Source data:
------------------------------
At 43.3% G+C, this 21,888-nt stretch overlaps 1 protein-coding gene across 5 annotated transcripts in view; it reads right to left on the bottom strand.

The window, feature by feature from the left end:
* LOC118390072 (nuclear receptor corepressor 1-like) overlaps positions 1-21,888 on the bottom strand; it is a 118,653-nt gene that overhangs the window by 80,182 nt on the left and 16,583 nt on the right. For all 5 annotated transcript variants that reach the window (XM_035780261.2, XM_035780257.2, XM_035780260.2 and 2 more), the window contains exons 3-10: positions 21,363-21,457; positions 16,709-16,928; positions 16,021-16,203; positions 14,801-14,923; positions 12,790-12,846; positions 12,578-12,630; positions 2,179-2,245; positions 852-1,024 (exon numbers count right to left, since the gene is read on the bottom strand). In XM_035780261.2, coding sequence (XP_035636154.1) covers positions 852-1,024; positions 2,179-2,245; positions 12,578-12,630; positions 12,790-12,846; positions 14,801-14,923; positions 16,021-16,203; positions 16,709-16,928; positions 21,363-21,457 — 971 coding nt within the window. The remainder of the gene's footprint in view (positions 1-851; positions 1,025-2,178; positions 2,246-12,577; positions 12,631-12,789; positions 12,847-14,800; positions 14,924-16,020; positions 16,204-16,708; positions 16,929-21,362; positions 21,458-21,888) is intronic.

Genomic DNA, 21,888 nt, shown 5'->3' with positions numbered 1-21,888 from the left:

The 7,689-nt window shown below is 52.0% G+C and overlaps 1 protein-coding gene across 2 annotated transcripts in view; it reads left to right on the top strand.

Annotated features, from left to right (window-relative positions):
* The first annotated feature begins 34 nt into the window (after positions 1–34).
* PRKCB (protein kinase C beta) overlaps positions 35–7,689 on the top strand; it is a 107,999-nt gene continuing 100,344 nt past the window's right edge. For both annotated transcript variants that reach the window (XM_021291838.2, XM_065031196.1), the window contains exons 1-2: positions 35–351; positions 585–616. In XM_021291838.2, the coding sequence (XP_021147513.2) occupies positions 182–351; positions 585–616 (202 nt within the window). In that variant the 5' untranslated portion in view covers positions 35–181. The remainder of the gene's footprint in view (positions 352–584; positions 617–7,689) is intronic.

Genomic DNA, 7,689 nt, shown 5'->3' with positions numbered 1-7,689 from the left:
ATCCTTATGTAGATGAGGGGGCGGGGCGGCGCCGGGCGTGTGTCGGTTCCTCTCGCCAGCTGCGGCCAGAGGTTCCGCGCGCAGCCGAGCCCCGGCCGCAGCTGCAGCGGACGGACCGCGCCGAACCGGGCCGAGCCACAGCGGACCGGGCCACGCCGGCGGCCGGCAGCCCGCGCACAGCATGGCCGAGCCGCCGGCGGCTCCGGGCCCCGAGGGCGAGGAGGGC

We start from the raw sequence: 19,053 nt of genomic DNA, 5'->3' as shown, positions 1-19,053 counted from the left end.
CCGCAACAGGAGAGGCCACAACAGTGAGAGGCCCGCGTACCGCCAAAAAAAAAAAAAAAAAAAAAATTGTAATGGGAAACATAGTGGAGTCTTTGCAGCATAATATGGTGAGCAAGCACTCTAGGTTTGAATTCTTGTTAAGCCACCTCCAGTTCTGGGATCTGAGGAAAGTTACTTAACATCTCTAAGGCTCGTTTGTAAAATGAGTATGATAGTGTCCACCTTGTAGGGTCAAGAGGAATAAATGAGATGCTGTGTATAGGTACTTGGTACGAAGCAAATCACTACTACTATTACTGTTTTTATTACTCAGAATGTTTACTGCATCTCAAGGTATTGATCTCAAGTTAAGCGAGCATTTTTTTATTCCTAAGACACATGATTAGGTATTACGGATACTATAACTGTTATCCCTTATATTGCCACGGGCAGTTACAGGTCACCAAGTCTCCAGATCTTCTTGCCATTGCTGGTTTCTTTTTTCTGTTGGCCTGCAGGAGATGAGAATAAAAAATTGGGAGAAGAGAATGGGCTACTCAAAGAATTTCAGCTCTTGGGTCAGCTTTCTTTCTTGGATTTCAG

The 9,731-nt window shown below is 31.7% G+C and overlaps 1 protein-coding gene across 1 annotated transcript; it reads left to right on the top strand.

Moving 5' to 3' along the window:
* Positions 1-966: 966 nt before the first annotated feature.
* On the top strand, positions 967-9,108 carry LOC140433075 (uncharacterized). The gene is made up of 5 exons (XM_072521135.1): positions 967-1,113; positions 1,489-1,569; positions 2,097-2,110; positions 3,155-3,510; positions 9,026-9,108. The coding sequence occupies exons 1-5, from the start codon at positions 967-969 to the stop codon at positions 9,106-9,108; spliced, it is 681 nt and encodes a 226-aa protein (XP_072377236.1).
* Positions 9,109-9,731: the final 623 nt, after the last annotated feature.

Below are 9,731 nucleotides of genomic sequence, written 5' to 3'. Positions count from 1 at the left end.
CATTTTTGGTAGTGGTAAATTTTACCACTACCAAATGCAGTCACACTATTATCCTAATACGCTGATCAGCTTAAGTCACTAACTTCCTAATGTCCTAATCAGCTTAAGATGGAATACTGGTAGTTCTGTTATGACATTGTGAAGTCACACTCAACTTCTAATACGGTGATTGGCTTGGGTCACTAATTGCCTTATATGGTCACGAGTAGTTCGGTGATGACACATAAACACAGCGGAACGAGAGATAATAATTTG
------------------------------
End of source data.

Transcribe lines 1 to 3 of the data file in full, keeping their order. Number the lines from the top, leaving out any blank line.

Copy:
At 43.3% G+C, this 21,888-nt stretch overlaps 1 protein-coding gene across 5 annotated transcripts in view; it reads right to left on the bottom strand.

The window, feature by feature from the left end:
* LOC118390072 (nuclear receptor corepressor 1-like) overlaps positions 1-21,888 on the bottom strand; it is a 118,653-nt gene that overhangs the window by 80,182 nt on the left and 16,583 nt on the right. For all 5 annotated transcript variants that reach the window (XM_035780261.2, XM_035780257.2, XM_035780260.2 and 2 more), the window contains exons 3-10: positions 21,363-21,457; positions 16,709-16,928; positions 16,021-16,203; positions 14,801-14,923; positions 12,790-12,846; positions 12,578-12,630; positions 2,179-2,245; positions 852-1,024 (exon numbers count right to left, since the gene is read on the bottom strand). In XM_035780261.2, coding sequence (XP_035636154.1) covers positions 852-1,024; positions 2,179-2,245; positions 12,578-12,630; positions 12,790-12,846; positions 14,801-14,923; positions 16,021-16,203; positions 16,709-16,928; positions 21,363-21,457 — 971 coding nt within the window. The remainder of the gene's footprint in view (positions 1-851; positions 1,025-2,178; positions 2,246-12,577; positions 12,631-12,789; positions 12,847-14,800; positions 14,924-16,020; positions 16,204-16,708; positions 16,929-21,362; positions 21,458-21,888) is intronic.